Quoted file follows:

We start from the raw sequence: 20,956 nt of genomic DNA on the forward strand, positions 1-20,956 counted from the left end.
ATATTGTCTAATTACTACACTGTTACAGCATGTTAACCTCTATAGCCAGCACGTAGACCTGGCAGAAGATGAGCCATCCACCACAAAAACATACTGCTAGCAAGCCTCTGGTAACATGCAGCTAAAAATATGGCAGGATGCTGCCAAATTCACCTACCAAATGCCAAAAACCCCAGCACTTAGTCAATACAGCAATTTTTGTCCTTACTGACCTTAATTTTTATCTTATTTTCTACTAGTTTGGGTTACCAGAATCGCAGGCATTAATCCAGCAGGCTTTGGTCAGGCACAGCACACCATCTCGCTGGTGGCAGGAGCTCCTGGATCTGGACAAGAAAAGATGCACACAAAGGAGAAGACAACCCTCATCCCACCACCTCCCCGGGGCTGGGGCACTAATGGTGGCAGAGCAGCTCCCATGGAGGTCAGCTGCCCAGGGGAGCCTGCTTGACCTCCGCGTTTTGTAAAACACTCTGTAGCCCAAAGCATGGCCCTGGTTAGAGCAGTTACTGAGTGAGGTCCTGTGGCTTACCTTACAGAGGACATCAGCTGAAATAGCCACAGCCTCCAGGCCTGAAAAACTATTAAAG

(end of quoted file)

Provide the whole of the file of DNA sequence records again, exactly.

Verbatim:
We start from the raw sequence: 20,956 nt of genomic DNA on the forward strand, positions 1-20,956 counted from the left end.
ATATTGTCTAATTACTACACTGTTACAGCATGTTAACCTCTATAGCCAGCACGTAGACCTGGCAGAAGATGAGCCATCCACCACAAAAACATACTGCTAGCAAGCCTCTGGTAACATGCAGCTAAAAATATGGCAGGATGCTGCCAAATTCACCTACCAAATGCCAAAAACCCCAGCACTTAGTCAATACAGCAATTTTTGTCCTTACTGACCTTAATTTTTATCTTATTTTCTACTAGTTTGGGTTACCAGAATCGCAGGCATTAATCCAGCAGGCTTTGGTCAGGCACAGCACACCATCTCGCTGGTGGCAGGAGCTCCTGGATCTGGACAAGAAAAGATGCACACAAAGGAGAAGACAACCCTCATCCCACCACCTCCCCGGGGCTGGGGCACTAATGGTGGCAGAGCAGCTCCCATGGAGGTCAGCTGCCCAGGGGAGCCTGCTTGACCTCCGCGTTTTGTAAAACACTCTGTAGCCCAAAGCATGGCCCTGGTTAGAGCAGTTACTGAGTGAGGTCCTGTGGCTTACCTTACAGAGGACATCAGCTGAAATAGCCACAGCCTCCAGGCCTGAAAAACTATTAAAG